Mike Fitzgerald ("Polar bores miss multimedia point", THES, July 5) is right to be concerned about the polarisation of views on information technology and education. As a computer specialist, I ought to be one of the "Beam me up Scotties", but I worry that virtual universities may be convenient for mature life-long learners and those engaged in professional updating but will not provide the sense of community inherent in conventional institutions that is so valuable to younger students.
The "Luddites" equate the introduction of IT with the lowering of standards and quality. This is a genuine worry. Simply replacing lectures and lecturers with computer-based materials (no matter how sophisticated) is not likely to improve learning by itself. To try to bring the two poles closer we should not be focusing on IT as an end in itself. Rather, we should be building on the experience gained in open and student-centred learning to develop a mode in which IT can play a major role.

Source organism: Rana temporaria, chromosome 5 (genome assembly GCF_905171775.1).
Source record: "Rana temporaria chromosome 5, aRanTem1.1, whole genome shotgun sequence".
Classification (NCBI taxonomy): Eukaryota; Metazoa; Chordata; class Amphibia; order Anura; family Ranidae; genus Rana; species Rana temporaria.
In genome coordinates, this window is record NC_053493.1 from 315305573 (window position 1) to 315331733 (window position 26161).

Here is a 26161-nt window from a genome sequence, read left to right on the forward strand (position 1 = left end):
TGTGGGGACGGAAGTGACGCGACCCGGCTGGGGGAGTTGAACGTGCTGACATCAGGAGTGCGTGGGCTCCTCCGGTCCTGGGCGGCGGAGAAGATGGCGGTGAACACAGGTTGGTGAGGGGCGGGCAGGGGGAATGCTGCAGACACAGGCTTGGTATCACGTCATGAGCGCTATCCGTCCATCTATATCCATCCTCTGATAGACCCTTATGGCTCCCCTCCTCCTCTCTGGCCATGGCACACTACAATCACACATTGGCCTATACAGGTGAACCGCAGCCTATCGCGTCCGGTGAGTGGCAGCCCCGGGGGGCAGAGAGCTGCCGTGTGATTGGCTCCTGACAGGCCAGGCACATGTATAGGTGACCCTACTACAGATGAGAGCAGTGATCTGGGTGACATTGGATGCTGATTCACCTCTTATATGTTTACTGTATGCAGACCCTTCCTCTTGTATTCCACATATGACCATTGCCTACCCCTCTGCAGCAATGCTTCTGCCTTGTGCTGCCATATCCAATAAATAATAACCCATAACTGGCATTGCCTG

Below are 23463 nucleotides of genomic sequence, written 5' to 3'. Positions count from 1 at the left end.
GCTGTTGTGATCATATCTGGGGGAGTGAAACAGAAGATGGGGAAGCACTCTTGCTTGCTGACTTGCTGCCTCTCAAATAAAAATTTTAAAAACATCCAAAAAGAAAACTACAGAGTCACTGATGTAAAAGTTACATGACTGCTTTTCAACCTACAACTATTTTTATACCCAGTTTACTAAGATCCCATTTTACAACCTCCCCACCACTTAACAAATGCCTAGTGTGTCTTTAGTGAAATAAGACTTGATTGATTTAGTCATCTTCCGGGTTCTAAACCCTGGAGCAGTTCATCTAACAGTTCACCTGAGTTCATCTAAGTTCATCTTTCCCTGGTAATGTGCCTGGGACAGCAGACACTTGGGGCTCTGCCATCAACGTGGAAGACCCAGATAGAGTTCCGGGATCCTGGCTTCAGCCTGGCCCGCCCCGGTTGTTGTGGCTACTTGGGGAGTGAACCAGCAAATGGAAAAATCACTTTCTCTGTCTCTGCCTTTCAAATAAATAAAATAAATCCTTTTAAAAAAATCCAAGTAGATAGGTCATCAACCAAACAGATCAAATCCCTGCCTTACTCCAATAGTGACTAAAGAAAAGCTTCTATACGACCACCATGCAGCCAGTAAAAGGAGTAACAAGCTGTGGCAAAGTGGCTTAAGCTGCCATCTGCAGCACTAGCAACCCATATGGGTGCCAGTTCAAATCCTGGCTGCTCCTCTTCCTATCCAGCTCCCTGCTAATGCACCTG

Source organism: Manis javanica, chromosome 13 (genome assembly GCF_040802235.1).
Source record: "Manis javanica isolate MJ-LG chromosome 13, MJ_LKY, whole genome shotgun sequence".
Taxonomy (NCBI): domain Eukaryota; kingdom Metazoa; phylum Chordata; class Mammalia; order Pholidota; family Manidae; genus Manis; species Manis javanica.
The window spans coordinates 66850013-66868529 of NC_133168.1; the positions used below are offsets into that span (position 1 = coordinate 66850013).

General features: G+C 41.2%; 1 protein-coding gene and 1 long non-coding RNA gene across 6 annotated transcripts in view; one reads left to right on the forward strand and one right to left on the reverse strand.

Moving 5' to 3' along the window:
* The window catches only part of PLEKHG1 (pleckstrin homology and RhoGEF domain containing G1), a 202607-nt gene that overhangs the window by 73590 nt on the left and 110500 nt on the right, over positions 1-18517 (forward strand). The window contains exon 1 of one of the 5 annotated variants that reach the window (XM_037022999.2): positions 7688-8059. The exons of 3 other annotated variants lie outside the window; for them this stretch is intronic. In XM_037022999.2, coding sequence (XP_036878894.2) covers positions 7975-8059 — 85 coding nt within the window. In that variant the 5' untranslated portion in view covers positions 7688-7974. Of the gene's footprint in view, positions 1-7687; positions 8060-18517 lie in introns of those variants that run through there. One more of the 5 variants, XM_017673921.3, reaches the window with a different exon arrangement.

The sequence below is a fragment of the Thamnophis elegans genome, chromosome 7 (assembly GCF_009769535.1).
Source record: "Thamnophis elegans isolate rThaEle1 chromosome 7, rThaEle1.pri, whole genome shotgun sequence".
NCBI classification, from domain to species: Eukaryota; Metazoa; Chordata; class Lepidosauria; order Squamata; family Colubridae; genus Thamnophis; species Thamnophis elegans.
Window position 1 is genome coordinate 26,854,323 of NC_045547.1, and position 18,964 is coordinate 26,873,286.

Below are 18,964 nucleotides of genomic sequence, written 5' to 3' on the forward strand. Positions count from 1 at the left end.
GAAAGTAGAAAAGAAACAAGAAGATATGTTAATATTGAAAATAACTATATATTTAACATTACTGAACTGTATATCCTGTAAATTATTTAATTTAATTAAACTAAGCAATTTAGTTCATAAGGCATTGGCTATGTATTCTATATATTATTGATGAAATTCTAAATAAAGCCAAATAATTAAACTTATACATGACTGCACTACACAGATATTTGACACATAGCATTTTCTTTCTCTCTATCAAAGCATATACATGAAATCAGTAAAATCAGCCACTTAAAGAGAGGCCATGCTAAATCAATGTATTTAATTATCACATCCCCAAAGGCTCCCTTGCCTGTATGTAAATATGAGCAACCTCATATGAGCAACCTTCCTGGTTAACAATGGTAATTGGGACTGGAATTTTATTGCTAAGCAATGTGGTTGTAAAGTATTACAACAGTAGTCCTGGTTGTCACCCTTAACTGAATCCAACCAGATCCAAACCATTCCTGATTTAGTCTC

Effectiveness is the key. We need effective technology-enabled learning and teaching strategies so that we can enhance the student learning experience. Once this is done, efficiency gains from the use of IT may follow. This should satisfy not only the "Luddites" and the "BMUSs" but also higher education managers.
Ray Jones School of computing University of North London